]]> http://www.pressherald.com/2017/01/10/our-view-lepages-budget-proposal-is-too-stuck-in-the-past/feed/ 0 http://multifiles.pressherald.com/uploads/sites/4/2017/01/1135362_909838-State-budget-3-pack-.jpgTaxes, education and infrastructure would be part of any budget proposal, but Gov. LePage's latest rehash of unsuccessful ideas shows a lack of forward thinking.Mon, 09 Jan 2017 22:57:13 +0000 Charles Lawton: Sure, all politics are local, but now all economics are, too http://www.pressherald.com/2017/01/10/tip-oneills-advice-still-true-but-now-all-economics-is-local/ http://www.pressherald.com/2017/01/10/tip-oneills-advice-still-true-but-now-all-economics-is-local/#respond Tue, 10 Jan 2017 09:00:00 +0000 http://www.pressherald.com/?p=1135368 Back in the 1980s, then-Democratic Speaker of the House of Representatives Tip O’Neill famously declared: “All politics is local.” This aphorism served as a useful tool for navigating the ideological divide between him and Republican President Reagan, and allowed them to achieve significant advances in, among others, the issues of tax reform and modifications of Social Security.

Today, we face similar challenges in both of those issues as well as others involving health care, international trade and government regulation of economic policy. Today, however, the divide is less between Democrats and Republicans than between globalists and nationalists, and the applicable aphorism that could guide a pragmatic rapprochement between the two sides is: “All economics is local.”

For nationalists, the simple solution to the loss of jobs to international competitors is: “Slap a tariff on the imported product, and keep the jobs here.” The pragmatic response of global producers is: “Build plants in target markets, and import the parts from the most competitive suppliers.” Both Fords and Toyotas become “American” cars and the easily identified “jobs” problem becomes a scattered (and thereby less political) problem of finding the logistical and supply-chain location of a myriad of far smaller and less well-known parts suppliers. In Maine, the phenomenon is manifest in the decline of former well-known legacy paper mills (International Paper, Great Northern Paper) producing advertising flyers and tissue paper sold in the U.S. and the simultaneous strengthening of the local (Westbrook) branch of the international company (Sappi) that uses its invented and patented in Maine “release paper” technology to supply high value design components to global industries ranging from automobiles to shoes and apparel.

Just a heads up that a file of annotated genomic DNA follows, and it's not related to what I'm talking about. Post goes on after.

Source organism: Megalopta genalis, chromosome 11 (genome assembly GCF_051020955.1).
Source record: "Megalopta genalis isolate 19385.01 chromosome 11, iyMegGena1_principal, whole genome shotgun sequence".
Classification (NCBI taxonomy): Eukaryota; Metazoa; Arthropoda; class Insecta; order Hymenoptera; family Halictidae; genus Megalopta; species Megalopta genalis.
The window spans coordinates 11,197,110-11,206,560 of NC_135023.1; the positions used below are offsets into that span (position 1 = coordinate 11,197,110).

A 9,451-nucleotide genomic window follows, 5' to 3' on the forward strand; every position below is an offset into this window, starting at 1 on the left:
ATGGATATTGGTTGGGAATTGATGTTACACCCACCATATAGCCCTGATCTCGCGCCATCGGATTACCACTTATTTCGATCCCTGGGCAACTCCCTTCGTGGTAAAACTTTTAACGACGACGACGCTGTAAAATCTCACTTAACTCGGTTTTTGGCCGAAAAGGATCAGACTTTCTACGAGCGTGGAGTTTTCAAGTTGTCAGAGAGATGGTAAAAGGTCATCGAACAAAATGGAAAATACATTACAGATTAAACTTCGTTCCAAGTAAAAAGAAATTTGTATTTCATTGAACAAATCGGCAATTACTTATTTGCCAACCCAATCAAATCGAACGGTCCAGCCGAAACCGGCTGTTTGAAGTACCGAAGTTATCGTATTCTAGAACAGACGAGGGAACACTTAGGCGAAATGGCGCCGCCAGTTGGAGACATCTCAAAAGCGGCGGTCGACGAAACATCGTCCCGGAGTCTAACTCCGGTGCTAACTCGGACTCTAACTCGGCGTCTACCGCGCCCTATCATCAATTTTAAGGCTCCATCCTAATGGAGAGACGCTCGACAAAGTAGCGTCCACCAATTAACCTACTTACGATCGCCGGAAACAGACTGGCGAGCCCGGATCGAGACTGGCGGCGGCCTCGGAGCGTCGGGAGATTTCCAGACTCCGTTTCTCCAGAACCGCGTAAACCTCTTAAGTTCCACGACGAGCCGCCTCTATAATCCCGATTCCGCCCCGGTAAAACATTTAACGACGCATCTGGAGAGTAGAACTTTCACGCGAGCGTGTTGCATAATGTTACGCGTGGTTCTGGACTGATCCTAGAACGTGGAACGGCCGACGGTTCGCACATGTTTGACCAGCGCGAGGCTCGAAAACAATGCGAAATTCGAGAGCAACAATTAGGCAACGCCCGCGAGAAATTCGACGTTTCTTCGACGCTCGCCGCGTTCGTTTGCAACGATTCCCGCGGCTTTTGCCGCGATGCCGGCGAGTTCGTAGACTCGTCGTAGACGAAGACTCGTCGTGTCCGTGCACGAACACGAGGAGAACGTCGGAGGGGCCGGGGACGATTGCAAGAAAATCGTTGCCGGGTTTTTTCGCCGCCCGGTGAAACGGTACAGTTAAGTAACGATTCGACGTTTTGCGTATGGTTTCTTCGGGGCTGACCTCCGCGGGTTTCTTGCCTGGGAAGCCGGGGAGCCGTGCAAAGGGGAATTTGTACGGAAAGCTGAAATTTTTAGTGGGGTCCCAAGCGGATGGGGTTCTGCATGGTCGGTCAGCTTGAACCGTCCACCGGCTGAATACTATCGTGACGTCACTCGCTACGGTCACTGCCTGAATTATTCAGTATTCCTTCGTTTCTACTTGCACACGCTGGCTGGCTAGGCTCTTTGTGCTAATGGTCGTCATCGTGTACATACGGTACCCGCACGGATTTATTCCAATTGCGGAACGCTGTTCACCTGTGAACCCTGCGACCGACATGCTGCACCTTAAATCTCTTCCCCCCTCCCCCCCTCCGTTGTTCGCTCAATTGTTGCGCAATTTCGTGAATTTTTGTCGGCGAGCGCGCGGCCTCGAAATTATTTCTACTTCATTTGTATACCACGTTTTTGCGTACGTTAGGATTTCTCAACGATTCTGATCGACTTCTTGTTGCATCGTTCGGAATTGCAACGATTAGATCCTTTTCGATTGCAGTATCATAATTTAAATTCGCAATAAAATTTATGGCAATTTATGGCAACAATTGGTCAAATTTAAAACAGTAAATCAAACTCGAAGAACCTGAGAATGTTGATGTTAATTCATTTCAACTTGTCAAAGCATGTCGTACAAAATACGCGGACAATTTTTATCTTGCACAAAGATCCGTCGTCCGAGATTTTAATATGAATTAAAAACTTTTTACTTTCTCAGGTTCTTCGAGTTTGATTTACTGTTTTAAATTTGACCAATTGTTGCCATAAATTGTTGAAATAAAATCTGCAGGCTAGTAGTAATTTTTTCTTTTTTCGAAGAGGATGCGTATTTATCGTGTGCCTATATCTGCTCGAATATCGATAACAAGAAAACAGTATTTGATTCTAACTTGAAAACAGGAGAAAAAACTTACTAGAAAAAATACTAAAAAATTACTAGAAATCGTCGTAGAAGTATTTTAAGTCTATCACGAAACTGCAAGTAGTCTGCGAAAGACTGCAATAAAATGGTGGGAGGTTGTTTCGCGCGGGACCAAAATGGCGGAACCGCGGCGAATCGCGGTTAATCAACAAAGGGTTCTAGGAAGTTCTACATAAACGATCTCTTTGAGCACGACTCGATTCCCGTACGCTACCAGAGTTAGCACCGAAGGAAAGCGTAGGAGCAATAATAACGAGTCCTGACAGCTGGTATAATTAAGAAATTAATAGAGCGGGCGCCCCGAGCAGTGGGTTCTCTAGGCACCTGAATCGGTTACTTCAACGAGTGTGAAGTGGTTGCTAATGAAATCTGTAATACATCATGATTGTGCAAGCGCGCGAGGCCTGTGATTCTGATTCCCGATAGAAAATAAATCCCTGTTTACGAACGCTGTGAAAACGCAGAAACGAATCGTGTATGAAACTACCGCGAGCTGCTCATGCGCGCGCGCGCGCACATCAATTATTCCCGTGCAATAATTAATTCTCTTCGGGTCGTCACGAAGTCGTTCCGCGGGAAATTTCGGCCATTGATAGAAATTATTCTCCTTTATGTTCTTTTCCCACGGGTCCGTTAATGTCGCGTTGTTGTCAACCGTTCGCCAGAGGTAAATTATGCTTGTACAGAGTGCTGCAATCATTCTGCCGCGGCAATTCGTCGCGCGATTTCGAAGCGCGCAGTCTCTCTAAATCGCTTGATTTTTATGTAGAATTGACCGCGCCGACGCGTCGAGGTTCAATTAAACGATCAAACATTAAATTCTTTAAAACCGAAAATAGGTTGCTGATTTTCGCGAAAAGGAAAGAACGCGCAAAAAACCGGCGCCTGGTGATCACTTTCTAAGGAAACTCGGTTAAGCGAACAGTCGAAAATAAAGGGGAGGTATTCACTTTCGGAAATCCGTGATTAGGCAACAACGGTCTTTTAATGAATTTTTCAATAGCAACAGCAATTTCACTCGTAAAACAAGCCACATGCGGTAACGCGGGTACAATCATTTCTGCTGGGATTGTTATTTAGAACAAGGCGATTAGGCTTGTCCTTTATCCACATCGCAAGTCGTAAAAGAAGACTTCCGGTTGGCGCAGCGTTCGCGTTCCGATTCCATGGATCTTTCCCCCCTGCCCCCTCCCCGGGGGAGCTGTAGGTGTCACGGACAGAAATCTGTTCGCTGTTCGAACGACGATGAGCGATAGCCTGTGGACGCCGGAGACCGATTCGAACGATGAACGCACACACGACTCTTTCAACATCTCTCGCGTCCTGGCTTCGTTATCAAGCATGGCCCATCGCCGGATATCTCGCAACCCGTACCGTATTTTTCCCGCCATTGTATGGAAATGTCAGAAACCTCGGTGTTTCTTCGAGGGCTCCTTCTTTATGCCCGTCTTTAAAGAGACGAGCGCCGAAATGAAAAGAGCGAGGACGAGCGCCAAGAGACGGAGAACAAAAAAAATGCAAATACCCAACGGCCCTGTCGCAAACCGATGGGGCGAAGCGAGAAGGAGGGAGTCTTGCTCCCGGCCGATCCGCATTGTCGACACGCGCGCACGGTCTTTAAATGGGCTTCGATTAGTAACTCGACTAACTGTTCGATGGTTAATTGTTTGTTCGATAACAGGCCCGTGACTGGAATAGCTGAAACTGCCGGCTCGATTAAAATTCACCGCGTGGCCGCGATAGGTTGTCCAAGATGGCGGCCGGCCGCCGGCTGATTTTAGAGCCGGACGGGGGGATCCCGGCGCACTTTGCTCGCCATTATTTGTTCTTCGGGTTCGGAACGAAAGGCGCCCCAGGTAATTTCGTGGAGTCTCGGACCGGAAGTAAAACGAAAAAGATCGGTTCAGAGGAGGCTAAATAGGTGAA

A simple-minded nationalist policy to “protect U.S. paper mills” would, in actual application, help some regions of Maine while hurting others. The same effects would apply to virtually every sector of Maine’s economy. We need look no farther than the effects on our largest industry, tourism, of the rising value of the U.S. dollar relative to the Canadian dollar to see the negative consequences of simple, across-the-board solutions applied to complex, interconnected problems.

Equally true is the growing recognition among all Maine businesses that the most serious threat facing our economy is the ever more clearly emerging shortage of workers. Forget about the complex, highly skilled labor force of the future, our first and foremost problem now is simply to replace the workers we have today. According to the most recent projections from the Department of Labor, about 90 percent of the job openings over the next decade will be to fill expected vacancies created by current employees who retire or die. Maine’s overriding economic problem today is talent acquisition.

And therein lies the usefulness of the “all economics is local” aphorism. In the old days, economic development at the local level was largely about real estate – create an industrial park, bring in the utilities and troll for commercial/industrial catches. Today, the central resource is people. Therefore, the key to developing a community is its attractiveness to capable workers. This means creating a range of housing options, quality schools, ease of access to major transportation links, availability of high-speed internet access and a close relationship between businesses and educational enterprises.

And increasingly, these characteristics are within the realm of local policymakers to affect. While many lament the lack of financial support from Augusta and the increasing burden on local property tax payers, municipal leaders in tune with the opportunities for growth in Maine and with their power to make the most of those opportunities have far greater power than they think. Working closely with businesses that are increasingly obsessed with “talent acquisition,” it is increasingly within their power through innovative educational programs, business welcoming regulatory practices and a focus on diversifying zoning and housing policies to make their towns and cities places where the workers Maine’s businesses so desperately need will want to live. While national and state governments are likely to remain mired in the ideological battles of the recent past, cities and towns have the opportunity to appeal to and build on the pragmatic call to action that the election results of 2016 seem to indicate their citizens want.